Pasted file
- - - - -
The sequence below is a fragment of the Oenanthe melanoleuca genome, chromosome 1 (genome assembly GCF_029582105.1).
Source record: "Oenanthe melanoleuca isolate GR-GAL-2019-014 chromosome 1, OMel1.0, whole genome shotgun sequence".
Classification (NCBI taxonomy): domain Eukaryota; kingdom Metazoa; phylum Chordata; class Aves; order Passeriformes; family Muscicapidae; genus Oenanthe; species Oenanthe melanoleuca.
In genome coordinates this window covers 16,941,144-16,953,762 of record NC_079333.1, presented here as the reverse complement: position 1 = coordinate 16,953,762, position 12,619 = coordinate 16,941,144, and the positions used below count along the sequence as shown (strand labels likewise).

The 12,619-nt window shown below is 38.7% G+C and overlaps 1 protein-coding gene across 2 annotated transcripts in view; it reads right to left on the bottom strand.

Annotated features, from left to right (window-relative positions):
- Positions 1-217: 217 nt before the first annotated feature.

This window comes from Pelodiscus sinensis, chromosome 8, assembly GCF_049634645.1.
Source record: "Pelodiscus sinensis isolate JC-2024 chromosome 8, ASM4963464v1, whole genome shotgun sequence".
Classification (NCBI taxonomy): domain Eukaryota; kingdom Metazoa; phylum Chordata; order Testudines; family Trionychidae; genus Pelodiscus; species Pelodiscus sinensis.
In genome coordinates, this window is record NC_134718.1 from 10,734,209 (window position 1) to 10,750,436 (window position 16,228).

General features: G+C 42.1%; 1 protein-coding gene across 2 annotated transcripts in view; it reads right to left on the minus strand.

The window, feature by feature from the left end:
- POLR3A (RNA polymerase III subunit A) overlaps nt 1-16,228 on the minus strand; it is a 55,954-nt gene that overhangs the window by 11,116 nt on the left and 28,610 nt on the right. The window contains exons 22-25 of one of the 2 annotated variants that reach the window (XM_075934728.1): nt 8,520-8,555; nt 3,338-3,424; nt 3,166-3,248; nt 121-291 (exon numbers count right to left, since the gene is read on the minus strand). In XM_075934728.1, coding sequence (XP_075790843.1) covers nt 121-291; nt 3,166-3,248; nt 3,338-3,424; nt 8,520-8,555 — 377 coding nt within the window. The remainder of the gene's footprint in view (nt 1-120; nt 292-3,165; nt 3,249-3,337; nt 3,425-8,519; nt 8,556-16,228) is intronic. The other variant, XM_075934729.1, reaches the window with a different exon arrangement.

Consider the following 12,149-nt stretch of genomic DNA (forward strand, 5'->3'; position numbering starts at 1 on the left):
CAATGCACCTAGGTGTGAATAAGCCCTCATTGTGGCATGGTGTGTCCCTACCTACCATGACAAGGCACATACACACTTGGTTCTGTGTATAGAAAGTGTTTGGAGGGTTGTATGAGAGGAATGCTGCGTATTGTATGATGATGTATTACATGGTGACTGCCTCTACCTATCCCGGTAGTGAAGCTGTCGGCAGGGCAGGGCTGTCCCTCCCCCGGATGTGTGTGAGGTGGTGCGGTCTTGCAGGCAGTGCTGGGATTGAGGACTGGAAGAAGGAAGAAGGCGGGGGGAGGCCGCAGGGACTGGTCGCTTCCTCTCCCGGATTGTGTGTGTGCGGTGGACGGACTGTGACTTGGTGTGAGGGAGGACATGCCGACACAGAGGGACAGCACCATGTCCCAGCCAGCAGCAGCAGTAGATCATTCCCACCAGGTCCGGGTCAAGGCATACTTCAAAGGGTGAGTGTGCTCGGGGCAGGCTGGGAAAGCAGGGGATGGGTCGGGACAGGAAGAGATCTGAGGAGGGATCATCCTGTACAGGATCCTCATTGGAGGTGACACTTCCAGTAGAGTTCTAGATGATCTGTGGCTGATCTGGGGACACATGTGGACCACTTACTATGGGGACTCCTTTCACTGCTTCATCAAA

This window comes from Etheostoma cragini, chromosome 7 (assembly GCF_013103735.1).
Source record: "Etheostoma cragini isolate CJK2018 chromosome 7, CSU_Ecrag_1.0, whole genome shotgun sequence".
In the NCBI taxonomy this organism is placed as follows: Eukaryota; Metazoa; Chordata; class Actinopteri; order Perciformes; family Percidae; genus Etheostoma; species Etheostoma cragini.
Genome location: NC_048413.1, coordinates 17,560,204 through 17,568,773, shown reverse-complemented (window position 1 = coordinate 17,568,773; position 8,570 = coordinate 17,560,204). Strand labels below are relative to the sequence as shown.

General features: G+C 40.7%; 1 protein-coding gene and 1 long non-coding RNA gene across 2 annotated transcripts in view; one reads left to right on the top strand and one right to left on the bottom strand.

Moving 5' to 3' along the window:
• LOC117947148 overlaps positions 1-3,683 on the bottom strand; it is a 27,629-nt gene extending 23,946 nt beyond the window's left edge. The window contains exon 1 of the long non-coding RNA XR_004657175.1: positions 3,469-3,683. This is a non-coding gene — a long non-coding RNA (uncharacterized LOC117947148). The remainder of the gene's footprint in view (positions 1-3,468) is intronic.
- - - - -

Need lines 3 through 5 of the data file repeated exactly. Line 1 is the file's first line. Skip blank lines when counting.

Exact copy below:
Classification (NCBI taxonomy): domain Eukaryota; kingdom Metazoa; phylum Chordata; class Aves; order Passeriformes; family Muscicapidae; genus Oenanthe; species Oenanthe melanoleuca.
In genome coordinates this window covers 16,941,144-16,953,762 of record NC_079333.1, presented here as the reverse complement: position 1 = coordinate 16,953,762, position 12,619 = coordinate 16,941,144, and the positions used below count along the sequence as shown (strand labels likewise).

The 12,619-nt window shown below is 38.7% G+C and overlaps 1 protein-coding gene across 2 annotated transcripts in view; it reads right to left on the bottom strand.